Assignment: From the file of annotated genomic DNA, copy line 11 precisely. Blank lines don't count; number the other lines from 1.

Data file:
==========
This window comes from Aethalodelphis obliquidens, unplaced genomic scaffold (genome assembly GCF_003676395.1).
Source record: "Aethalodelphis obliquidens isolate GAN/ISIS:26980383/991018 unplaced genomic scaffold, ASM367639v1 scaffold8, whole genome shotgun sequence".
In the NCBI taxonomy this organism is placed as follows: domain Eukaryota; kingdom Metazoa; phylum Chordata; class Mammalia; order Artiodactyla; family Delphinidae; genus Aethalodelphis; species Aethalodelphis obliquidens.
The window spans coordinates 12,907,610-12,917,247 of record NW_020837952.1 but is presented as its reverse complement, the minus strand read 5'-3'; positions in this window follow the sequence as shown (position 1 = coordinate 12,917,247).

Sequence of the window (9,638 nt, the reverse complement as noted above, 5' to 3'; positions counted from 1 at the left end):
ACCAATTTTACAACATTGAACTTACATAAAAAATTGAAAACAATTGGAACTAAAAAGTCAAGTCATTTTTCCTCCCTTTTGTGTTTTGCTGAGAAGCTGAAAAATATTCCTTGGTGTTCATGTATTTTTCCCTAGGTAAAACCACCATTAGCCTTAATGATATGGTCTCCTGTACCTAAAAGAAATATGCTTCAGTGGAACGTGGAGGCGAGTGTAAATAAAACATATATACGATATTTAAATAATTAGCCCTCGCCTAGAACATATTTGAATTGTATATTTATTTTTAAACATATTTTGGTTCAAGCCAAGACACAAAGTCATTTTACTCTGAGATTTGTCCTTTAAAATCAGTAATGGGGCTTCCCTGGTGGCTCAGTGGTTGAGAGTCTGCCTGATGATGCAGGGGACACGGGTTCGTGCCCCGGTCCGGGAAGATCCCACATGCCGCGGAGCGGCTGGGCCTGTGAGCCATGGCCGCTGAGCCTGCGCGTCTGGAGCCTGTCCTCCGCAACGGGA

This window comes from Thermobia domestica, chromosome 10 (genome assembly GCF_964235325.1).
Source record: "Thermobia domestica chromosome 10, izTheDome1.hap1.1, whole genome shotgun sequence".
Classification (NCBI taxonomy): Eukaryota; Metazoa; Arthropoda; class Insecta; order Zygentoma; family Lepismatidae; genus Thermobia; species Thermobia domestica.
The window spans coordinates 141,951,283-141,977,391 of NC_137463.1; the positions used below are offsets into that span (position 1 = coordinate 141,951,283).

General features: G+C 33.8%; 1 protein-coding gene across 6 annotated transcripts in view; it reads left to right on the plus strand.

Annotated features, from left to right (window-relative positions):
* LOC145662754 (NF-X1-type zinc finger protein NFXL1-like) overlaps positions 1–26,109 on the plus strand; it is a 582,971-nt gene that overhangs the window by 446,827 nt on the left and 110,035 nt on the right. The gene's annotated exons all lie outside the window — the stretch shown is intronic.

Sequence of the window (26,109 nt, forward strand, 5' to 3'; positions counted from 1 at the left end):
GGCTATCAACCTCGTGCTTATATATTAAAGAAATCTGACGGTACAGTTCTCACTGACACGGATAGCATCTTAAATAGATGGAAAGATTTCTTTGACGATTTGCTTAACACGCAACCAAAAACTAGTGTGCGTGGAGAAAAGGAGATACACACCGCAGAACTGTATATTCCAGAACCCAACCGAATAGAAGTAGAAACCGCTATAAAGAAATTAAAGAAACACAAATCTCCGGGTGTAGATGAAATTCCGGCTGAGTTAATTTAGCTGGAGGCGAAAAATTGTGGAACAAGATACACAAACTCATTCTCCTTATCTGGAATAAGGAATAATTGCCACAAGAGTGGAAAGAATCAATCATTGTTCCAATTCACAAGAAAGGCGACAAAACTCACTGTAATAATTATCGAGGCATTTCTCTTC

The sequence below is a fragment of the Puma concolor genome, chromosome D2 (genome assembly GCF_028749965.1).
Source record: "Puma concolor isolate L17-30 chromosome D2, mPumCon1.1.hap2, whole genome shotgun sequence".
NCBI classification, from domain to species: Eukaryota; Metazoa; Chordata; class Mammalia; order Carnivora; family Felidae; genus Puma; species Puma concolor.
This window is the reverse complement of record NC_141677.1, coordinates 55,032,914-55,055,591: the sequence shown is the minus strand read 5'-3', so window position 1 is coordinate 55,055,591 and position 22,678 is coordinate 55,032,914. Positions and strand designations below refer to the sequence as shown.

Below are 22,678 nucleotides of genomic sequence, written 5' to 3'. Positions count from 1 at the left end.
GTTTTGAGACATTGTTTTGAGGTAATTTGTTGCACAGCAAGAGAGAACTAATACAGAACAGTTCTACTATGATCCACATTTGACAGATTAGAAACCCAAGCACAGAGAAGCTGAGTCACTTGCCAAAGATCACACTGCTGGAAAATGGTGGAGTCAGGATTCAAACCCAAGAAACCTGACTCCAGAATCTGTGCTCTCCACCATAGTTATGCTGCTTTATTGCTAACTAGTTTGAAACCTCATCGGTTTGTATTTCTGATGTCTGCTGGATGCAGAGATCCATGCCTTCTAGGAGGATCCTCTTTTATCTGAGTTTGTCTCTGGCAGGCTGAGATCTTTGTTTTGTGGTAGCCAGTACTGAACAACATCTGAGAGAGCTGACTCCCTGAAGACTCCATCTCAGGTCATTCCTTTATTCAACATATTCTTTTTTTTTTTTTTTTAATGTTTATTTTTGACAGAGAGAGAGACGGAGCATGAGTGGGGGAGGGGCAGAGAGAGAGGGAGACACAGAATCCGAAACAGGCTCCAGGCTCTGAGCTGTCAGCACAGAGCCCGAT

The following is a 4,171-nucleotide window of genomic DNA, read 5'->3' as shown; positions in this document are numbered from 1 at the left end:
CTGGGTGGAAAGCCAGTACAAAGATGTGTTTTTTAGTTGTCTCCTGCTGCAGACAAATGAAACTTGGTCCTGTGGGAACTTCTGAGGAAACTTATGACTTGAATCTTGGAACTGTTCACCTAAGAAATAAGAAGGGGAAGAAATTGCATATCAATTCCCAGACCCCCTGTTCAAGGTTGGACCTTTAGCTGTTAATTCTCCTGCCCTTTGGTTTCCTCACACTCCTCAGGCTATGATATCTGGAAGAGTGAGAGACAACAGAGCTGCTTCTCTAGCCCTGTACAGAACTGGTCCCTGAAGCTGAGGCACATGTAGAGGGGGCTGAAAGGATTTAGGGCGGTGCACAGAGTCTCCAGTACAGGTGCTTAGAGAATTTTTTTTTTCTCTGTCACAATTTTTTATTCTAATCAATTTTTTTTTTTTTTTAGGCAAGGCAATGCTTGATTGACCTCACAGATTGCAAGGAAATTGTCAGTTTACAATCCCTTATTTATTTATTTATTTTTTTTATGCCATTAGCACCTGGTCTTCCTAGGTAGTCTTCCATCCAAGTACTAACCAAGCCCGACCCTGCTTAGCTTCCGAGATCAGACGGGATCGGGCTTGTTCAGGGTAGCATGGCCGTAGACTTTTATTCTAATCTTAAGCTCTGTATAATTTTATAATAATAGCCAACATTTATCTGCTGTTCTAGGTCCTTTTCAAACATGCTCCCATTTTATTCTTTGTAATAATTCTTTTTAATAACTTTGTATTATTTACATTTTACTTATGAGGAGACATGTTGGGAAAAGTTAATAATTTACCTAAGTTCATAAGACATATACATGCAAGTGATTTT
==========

General features: G+C 33.8%; 1 protein-coding gene across 6 annotated transcripts in view; it reads left to right on the plus strand.